Title:Pont: An account of the life and work of Graham Laidler (1908-1940), The great Punch artist
(Gavin) Graham Laidler (1908-1940) was a British cartoonist, noted for his work in Punch magazine in the 1930s. Laidler was born on 4 July 1908 in Newcastle upon Tyne, England at 6 Osborne Avenue, Jesmond. His father, George Laidler, owner of a painting and decorating business, died when Laidler was 13 and his mother, Kathleen, eventually the family moved south, finally settling in Jordans in Buckinghamshire. Laidler had always hoped to become a cartoonist but, to ensure an income that would adequately support himself and his widowed mother, he enrolled at the London School of Architecture in 1926. After being diagnosed with tuberculosis in 1932, he was unable to continue with an office-based career and started to concentrate on his cartoons. From 1930-1936 he published a weekly strip The Twiffs, in the magazine Woman's Pictorial. In August 1932 he had his first acceptance from Punch; by 1937 he was so popular that the editor, EV Knox, is understood to have made an almost unprecedented 'gentlemen's' agreement' with him to take all his drawings if Laidler would undertake to draw only for Punch - possibly a bid to make sure he was not poached by Graham Greene's new magazine Night and Day. Under the name 'Pont' (derived from a nickname - Pontifex Maximus - he acquired during a visit to Rome), Laidler became one of the most original talents in the history of Punch and his work continues to inspire cartoonists to this day. He is perhaps most famous for his series on the 'British Character'. This was published as a book in 1938.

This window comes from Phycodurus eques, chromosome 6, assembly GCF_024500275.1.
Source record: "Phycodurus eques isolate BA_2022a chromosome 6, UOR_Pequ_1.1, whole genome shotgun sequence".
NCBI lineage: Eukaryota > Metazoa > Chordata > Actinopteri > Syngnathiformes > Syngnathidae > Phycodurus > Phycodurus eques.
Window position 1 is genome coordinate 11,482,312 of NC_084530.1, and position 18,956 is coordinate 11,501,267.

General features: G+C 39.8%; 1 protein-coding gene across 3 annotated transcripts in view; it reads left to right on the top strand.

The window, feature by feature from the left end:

Second hand Hardback